Gypsy Moth Trapping and Egg Mass Survey
The Wisconsin Gypsy Moth Slow the Spread Program coordinates a statewide trapping survey that provides a picture of where the gypsy moth is located. Trapping is not used as a method of population control. Trapping is a measuring tool.
Seasonal workers place traps at regular intervals in selected counties starting in late May. The trappers then check the traps for catches until the moths stop flying in late summer. Where gypsy moth is present, trapping data can show us the extent of the population. The data also helps the program determine the effectiveness of spray treatments.
In October and November, egg mass surveys are conducted in areas of non-quarantine counties where we find high numbers of trap catches. Egg mass surveys help to identify areas where gypsy moths are reproducing. People in quarantine counties should contact their local suppression program coordinators to report egg masses or any gypsy moth life stage.
Finally, the trapping and egg mass survey data are analyzed to determine which areas in the western half of the state require aerial spray treatments.
How Gypsy Moth Traps Work
Traps do not catch the female gypsy moths because the females do not fly. They release a pheromone (sex attractant) to lure the male gypsy moths to them. This is the key to how the gypsy moth traps work. The cardboard traps contain a strip that mimics the females' pheromone to lure in the males. The insides of the traps are sticky, so once the males are inside the trap, they stay there.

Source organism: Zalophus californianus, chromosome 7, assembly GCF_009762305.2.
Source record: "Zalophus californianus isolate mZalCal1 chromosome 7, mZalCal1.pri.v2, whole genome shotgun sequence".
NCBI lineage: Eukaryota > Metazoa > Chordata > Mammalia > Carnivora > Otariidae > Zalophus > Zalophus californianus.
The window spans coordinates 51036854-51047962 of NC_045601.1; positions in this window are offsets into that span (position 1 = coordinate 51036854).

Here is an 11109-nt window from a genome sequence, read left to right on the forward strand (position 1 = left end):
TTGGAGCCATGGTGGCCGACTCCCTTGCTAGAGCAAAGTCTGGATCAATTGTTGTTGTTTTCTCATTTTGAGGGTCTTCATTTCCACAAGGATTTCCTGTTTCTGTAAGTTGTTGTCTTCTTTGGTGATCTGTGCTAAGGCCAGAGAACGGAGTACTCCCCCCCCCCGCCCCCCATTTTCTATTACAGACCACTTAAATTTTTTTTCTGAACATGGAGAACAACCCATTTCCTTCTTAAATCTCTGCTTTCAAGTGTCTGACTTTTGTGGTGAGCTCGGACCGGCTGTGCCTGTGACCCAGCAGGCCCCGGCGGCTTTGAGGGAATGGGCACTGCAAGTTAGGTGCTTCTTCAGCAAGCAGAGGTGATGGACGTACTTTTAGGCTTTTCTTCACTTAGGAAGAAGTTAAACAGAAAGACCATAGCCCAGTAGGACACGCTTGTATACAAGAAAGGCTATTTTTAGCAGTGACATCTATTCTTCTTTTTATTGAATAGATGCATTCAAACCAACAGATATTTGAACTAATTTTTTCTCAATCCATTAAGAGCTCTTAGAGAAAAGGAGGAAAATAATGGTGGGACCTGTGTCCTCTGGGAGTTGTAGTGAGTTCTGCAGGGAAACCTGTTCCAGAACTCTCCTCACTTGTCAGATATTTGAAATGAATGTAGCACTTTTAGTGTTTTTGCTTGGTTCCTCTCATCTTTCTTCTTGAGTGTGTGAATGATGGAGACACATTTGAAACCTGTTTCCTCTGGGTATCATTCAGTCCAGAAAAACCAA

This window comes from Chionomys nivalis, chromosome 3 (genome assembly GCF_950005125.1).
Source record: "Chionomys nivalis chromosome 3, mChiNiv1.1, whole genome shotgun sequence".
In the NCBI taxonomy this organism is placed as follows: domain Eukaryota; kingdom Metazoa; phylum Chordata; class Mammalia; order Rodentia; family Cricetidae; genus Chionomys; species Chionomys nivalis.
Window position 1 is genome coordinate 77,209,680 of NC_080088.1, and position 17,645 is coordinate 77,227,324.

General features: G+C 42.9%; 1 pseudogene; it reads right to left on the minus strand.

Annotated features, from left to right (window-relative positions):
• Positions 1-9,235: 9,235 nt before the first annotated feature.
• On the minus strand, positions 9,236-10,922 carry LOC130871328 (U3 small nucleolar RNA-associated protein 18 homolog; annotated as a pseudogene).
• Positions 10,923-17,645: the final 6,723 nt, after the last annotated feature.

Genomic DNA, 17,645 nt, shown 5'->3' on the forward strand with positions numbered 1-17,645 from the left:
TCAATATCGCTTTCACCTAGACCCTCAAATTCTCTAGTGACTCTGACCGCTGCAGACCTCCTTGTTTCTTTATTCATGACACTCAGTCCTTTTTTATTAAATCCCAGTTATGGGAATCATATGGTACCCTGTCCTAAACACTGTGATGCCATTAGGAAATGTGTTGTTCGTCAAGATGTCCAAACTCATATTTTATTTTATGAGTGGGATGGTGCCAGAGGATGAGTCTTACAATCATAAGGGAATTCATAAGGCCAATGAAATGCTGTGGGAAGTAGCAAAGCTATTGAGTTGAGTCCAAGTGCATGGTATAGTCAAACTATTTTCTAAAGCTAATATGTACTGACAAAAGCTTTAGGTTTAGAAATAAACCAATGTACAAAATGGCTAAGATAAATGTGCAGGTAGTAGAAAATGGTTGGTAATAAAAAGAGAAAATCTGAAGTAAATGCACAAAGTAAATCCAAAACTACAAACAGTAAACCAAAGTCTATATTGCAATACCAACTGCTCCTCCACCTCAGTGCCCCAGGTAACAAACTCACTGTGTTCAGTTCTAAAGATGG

There are two types of traps: the delta trap and the milk carton trap—so named because it is shaped like a milk carton. A delta trap can hold up to 20 moths while the milk carton can hold up to 1,500 moths.
The number of traps set within an area depends on where it is located in the state. For instance, in the quarantine counties, where we know we will find gypsy moth, traps are set at one trap per 4 square miles or one trap per 9 square miles. In non-quarantine counties, trap densities are one trap per 1 square mile or one trap per 2 square miles.
Once a trap is placed according to a prescribed grid, the trap location is recorded using a handheld GPS (global positioning system) unit. GPS uses satellites to pinpoint the location of the trap. Throughout the trapping season, trappers then enter the number of moths captured into the GPS units. All the data is then downloaded and sent to program staff for analysis.
Gypsy Moth Trappers
Each year, the Wisconsin Department of Agriculture, Trade and Consumer Protection hires a group of seasonal workers to set traps. A gypsy moth trapper must be able to read maps, enjoy working in the woods, be able to use a GPS unit and be able to keep detailed records. Trappers work for about 12 weeks from late May through September. Every March, a job description and application are posted on the website for downloading.
Egg Mass Surveyors
Once gypsy moth traps come down, a small group of trappers will become egg mass surveyors. They look for egg masses in targeted areas from mid-October to mid-November.
Trapping on Private Property
Trappers and egg mass surveyors are instructed to contact each resident before setting a trap on private property and to ask permission to set the trap. If the resident is unavailable, trappers are to leave an information sheet and a phone number for the homeowner to call for further information. Wisconsin law allows department staff or those authorized by the department to have access to any property to inspect, investigate or control plant pests and diseases. Chapter 94, Wisconsin Statutes.